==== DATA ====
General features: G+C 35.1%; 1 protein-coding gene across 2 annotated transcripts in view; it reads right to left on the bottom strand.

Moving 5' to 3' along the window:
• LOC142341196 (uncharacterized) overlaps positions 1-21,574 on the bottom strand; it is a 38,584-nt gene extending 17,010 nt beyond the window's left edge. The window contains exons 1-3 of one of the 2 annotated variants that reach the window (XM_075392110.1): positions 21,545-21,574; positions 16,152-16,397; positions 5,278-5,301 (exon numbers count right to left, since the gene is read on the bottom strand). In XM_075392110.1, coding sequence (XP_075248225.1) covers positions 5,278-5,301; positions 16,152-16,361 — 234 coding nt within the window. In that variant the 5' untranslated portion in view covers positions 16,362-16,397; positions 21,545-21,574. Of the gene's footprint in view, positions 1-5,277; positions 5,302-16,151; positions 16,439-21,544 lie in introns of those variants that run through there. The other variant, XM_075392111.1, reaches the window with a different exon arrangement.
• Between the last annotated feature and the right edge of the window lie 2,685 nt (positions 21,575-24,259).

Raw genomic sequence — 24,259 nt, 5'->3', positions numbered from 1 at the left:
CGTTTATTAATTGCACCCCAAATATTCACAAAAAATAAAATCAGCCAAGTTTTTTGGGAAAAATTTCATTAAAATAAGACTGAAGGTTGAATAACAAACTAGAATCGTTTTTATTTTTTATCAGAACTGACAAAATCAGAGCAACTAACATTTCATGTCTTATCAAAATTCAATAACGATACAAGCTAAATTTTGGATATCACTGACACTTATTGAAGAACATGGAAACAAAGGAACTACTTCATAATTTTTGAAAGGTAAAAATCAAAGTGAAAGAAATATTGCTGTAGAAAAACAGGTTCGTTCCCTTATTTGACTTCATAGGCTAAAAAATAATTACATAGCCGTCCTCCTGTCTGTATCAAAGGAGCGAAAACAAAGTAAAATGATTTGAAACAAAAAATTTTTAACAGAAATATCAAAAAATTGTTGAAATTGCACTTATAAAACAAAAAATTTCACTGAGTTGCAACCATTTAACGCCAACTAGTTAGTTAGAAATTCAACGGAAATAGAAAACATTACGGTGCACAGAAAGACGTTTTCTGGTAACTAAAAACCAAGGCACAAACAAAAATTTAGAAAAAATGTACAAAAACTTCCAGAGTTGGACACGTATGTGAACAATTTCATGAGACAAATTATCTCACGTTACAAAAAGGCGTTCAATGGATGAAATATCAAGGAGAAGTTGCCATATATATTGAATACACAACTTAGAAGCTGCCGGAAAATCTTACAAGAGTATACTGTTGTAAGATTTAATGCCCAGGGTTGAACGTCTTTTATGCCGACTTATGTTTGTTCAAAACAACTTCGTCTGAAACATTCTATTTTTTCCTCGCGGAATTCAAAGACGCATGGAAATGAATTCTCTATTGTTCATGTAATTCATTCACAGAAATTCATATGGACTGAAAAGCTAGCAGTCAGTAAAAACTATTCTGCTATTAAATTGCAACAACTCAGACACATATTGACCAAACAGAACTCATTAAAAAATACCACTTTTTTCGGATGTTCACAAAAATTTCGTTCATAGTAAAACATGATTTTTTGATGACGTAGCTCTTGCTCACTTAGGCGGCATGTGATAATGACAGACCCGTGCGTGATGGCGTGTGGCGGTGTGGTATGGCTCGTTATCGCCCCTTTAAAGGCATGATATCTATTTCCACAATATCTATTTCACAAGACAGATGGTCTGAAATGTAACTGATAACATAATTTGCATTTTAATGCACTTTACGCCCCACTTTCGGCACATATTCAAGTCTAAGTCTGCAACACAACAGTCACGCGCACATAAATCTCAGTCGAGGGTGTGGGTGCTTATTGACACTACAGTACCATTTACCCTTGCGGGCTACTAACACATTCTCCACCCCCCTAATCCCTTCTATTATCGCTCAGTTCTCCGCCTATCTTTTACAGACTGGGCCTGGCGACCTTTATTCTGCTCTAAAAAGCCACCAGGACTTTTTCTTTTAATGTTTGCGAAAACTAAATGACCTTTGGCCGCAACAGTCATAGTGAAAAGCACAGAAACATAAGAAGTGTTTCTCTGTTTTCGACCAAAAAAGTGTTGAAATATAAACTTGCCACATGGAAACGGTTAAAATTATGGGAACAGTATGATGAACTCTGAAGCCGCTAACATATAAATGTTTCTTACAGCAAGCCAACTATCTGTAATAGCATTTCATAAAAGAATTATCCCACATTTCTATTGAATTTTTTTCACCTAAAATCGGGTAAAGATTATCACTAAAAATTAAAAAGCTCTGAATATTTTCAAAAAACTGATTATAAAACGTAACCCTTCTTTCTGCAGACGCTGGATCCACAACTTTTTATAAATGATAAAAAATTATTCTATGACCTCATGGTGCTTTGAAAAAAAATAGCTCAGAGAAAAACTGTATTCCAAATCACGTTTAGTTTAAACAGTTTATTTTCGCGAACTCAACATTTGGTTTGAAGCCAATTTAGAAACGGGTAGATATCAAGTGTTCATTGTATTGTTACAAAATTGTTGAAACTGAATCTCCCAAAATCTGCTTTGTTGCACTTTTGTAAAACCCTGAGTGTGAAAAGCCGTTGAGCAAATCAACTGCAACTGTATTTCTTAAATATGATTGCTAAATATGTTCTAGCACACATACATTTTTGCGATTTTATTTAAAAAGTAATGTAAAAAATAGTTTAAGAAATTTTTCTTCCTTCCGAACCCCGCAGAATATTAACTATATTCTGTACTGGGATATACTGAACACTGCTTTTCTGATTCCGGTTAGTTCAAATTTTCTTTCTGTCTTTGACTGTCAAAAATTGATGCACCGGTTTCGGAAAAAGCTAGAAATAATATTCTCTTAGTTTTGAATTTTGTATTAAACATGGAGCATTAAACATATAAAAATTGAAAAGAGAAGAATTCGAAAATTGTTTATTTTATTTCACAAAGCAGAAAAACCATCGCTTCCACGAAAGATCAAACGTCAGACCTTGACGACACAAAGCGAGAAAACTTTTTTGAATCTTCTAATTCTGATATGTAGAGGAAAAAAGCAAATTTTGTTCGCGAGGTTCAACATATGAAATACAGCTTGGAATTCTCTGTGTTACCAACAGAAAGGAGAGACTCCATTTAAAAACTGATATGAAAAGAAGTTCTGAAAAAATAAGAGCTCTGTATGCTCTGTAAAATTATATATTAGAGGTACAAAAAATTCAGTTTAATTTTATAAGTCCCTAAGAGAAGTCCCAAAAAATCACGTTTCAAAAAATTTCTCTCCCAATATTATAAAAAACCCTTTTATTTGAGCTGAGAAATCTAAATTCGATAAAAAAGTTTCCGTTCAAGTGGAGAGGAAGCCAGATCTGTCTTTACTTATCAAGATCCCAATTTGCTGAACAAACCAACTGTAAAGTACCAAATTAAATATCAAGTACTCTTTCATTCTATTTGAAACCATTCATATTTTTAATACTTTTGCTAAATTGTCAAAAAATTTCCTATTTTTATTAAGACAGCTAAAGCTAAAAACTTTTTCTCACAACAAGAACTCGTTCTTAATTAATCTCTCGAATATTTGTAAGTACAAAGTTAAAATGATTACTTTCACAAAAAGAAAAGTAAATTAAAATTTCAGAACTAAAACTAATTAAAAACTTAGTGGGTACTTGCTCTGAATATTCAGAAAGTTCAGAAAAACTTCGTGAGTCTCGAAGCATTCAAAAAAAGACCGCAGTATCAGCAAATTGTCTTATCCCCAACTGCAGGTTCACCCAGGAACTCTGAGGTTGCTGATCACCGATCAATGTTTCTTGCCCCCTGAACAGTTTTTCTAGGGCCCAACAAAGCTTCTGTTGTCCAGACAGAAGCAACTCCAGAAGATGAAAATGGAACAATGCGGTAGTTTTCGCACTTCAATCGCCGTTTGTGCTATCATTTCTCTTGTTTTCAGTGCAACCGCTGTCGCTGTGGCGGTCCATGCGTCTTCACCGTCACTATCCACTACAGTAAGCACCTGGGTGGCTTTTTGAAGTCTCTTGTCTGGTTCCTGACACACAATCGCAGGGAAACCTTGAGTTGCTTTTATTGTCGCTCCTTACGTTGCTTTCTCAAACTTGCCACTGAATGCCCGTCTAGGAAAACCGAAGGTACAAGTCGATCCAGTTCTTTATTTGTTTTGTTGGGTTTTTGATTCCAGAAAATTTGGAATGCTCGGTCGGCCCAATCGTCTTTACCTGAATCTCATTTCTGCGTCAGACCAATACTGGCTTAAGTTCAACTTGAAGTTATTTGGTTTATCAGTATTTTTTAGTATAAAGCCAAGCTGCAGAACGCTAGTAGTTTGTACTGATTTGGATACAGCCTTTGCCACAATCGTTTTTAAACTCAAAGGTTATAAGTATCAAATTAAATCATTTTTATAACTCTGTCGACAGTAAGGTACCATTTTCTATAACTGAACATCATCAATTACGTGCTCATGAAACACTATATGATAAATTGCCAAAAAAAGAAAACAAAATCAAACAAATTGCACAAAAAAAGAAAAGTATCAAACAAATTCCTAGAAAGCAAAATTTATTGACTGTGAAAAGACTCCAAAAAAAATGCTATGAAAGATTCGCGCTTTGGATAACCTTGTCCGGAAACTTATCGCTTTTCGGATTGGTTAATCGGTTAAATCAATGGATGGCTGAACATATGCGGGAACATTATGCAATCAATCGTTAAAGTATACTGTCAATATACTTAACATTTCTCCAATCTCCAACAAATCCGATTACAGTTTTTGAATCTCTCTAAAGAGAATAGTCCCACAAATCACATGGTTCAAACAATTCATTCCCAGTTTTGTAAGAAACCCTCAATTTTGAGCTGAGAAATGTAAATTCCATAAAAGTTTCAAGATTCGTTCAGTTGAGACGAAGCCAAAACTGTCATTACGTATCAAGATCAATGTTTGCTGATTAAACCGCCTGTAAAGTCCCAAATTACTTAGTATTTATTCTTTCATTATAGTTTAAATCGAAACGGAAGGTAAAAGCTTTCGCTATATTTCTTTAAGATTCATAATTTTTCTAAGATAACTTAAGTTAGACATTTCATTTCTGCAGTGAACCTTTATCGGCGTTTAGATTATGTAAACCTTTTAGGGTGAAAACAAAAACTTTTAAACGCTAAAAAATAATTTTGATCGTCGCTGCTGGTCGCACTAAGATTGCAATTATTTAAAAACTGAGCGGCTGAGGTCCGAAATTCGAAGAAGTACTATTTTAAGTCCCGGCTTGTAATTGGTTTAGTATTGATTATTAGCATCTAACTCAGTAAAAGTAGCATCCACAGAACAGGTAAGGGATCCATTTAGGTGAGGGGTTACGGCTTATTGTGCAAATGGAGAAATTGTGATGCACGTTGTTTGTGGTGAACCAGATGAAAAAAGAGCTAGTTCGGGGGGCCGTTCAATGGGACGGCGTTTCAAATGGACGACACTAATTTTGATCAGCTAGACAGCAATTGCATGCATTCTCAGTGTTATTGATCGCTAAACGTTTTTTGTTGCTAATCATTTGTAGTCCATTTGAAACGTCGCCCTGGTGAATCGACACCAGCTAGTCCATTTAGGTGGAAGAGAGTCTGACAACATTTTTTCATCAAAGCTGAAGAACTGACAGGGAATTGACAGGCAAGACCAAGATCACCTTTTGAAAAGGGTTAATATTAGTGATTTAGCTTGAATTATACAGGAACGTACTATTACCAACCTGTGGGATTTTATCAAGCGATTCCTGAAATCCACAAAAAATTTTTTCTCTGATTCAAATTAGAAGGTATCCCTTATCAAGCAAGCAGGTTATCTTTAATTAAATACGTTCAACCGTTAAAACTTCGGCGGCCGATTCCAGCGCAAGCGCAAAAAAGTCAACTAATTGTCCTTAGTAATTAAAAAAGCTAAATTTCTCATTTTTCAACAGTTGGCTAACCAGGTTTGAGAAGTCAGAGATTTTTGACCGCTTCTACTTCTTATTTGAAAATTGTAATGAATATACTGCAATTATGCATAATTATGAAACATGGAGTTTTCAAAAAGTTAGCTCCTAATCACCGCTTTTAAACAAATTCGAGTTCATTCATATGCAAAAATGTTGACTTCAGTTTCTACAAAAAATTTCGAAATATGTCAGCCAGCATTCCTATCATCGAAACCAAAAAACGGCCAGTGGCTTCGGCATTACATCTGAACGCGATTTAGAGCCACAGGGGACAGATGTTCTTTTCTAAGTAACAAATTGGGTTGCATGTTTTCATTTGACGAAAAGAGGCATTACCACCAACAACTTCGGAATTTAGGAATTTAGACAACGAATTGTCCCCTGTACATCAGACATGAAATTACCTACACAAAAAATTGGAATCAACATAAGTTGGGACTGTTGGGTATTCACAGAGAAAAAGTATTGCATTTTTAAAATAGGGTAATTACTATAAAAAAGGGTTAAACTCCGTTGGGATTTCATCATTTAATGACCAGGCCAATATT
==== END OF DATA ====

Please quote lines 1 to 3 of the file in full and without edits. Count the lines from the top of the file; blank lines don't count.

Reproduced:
General features: G+C 35.1%; 1 protein-coding gene across 2 annotated transcripts in view; it reads right to left on the bottom strand.

Moving 5' to 3' along the window:
• LOC142341196 (uncharacterized) overlaps positions 1-21,574 on the bottom strand; it is a 38,584-nt gene extending 17,010 nt beyond the window's left edge. The window contains exons 1-3 of one of the 2 annotated variants that reach the window (XM_075392110.1): positions 21,545-21,574; positions 16,152-16,397; positions 5,278-5,301 (exon numbers count right to left, since the gene is read on the bottom strand). In XM_075392110.1, coding sequence (XP_075248225.1) covers positions 5,278-5,301; positions 16,152-16,361 — 234 coding nt within the window. In that variant the 5' untranslated portion in view covers positions 16,362-16,397; positions 21,545-21,574. Of the gene's footprint in view, positions 1-5,277; positions 5,302-16,151; positions 16,439-21,544 lie in introns of those variants that run through there. The other variant, XM_075392111.1, reaches the window with a different exon arrangement.